Of course, a cognitive walkthrough is not only method you could use to learn about a product’s usability issues. After doing a cognitive walkthrough, you could conduct a usability study, testing a product with users or potential users of the product for further learnings. 


[1] Spencer, Rick. “The Streamlined Cognitive Walkthrough Method: Working Around Social Constraints Encountered in a Software Development Company.” (PDF) CHI 2000, April 1–6, 2000. Retrieved November 9, 2019.

[2] Polson, Peter G., Clayton Lewis, John Rieman, and Cathleen Wharton. “Cognitive Walkthroughs: A Method for Theory-based Evaluation of User Interfaces.” (PDF) International Journal of Man–Machine Studies, 1992. Retrieved November 9, 2019.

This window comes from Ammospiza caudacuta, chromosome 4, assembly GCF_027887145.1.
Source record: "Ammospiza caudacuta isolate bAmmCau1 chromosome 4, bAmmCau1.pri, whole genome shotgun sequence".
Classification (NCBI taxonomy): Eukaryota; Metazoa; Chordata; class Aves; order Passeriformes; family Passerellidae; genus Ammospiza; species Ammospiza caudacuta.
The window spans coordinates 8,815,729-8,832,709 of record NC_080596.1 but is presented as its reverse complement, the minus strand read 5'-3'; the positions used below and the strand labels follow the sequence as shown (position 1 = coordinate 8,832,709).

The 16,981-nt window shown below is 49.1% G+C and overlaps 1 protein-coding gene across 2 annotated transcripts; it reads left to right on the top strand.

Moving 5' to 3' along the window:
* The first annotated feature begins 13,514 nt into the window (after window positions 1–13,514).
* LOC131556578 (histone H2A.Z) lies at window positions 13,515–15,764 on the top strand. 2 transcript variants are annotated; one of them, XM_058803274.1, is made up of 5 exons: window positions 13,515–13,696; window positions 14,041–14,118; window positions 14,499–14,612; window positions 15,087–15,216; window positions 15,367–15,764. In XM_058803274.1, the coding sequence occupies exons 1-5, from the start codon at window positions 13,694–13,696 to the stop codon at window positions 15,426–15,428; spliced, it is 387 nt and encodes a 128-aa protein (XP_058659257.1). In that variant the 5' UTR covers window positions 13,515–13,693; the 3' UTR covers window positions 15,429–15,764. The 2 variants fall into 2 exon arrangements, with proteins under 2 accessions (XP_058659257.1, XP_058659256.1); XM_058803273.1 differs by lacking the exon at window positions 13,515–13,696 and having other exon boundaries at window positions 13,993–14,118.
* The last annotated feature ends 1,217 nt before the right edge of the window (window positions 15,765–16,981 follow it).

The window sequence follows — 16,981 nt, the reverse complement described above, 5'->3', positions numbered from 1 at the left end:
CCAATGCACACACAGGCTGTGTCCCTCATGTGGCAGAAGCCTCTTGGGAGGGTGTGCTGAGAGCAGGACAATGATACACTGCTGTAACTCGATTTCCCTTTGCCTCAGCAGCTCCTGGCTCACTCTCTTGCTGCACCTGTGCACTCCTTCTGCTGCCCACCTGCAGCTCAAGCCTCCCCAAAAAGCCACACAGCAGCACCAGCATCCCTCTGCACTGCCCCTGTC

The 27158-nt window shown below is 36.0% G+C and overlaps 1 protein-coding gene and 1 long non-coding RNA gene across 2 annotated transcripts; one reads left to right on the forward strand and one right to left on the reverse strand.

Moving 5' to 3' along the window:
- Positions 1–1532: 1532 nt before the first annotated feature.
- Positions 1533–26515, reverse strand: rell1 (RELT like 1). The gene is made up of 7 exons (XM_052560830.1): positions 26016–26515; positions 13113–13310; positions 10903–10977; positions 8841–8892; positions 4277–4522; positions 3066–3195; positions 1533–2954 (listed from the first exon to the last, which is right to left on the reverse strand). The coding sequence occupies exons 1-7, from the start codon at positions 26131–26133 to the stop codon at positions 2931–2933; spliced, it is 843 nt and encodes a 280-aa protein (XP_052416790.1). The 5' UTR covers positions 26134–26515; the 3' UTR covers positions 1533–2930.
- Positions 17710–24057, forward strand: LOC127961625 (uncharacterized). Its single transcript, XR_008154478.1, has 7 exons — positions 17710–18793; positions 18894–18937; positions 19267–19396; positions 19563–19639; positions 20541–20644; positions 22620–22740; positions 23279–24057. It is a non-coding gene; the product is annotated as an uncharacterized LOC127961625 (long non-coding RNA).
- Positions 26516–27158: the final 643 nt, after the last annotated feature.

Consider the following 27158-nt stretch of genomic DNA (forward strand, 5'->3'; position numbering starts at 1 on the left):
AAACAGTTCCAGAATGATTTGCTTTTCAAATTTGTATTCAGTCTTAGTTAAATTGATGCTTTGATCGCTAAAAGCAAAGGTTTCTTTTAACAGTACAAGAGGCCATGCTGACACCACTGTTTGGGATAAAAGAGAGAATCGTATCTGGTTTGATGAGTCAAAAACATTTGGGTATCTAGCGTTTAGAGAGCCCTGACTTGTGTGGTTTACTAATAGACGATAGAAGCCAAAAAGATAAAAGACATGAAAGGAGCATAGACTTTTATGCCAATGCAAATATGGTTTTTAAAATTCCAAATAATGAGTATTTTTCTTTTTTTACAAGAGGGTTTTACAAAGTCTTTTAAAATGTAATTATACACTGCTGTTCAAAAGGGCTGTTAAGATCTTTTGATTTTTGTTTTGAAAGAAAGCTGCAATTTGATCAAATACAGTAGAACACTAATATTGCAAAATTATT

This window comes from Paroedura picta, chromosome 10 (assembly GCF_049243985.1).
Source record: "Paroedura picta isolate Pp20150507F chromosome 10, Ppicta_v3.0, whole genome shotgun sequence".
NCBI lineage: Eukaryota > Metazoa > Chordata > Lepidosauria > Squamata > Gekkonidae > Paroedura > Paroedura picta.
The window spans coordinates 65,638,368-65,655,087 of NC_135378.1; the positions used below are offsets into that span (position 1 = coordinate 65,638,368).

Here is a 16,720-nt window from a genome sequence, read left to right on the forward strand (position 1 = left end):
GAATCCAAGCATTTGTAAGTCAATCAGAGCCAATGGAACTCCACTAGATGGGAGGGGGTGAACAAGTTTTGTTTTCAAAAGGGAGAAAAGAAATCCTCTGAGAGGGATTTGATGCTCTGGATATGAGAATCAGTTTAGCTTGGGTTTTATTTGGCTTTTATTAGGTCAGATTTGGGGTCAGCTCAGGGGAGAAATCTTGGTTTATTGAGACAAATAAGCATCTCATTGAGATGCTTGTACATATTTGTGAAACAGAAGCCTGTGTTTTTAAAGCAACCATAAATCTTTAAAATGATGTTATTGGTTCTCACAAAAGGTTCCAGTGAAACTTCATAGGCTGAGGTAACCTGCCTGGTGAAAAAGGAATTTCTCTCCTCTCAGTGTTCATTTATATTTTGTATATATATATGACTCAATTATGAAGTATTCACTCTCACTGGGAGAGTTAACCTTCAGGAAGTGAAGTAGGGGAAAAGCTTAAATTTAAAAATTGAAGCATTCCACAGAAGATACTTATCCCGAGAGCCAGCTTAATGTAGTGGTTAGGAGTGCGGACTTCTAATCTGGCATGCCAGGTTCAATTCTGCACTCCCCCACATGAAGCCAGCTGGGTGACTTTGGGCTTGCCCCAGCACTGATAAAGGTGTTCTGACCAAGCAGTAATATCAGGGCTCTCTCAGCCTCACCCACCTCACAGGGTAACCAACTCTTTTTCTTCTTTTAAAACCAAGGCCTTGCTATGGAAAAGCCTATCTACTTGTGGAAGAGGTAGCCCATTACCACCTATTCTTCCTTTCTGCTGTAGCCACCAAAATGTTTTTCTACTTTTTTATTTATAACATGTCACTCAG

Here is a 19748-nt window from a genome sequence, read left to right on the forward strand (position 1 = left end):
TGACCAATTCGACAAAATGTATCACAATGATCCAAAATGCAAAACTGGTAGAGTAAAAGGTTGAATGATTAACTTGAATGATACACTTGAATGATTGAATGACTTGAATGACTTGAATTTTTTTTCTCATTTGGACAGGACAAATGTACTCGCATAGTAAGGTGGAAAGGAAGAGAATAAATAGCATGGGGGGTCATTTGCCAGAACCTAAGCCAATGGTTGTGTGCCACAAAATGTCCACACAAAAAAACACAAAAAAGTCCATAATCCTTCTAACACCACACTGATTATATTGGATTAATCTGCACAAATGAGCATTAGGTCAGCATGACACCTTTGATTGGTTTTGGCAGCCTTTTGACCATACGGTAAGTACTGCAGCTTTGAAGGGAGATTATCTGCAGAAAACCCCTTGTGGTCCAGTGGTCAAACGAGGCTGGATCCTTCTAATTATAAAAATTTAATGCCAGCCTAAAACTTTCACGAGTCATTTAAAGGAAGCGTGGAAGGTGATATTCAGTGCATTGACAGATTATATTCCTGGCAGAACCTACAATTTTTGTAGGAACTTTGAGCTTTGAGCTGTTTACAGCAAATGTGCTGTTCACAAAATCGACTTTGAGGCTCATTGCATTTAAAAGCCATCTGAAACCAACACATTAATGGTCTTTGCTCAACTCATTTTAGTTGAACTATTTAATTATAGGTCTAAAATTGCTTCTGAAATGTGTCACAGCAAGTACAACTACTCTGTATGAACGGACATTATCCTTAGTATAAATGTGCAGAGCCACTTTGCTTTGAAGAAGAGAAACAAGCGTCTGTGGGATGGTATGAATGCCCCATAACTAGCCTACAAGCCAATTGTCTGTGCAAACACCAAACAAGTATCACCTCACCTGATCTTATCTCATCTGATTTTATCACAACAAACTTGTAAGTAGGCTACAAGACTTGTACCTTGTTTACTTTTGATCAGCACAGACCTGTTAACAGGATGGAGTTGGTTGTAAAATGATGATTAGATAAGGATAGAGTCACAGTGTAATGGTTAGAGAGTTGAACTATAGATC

Head of UX Research at TreviPay

Kansas City, Missouri, USA

John KilleAt TreviPay, a global fintech (Financial Technology) company that serves customers in a variety of domains, including transportation, manufacturing, retail, and ecommerce, John creates digital-payment solutions that make B2B (Business-to-Business) payments easier, faster, and smarter. Over the past decade, John has led extensive user-centered design and customer-research projects in the lab, online, and in the field, across the US and in other countries such as India, Germany, and the Netherlands. He earned his PhD in American Studies from Saint Louis University.  Read More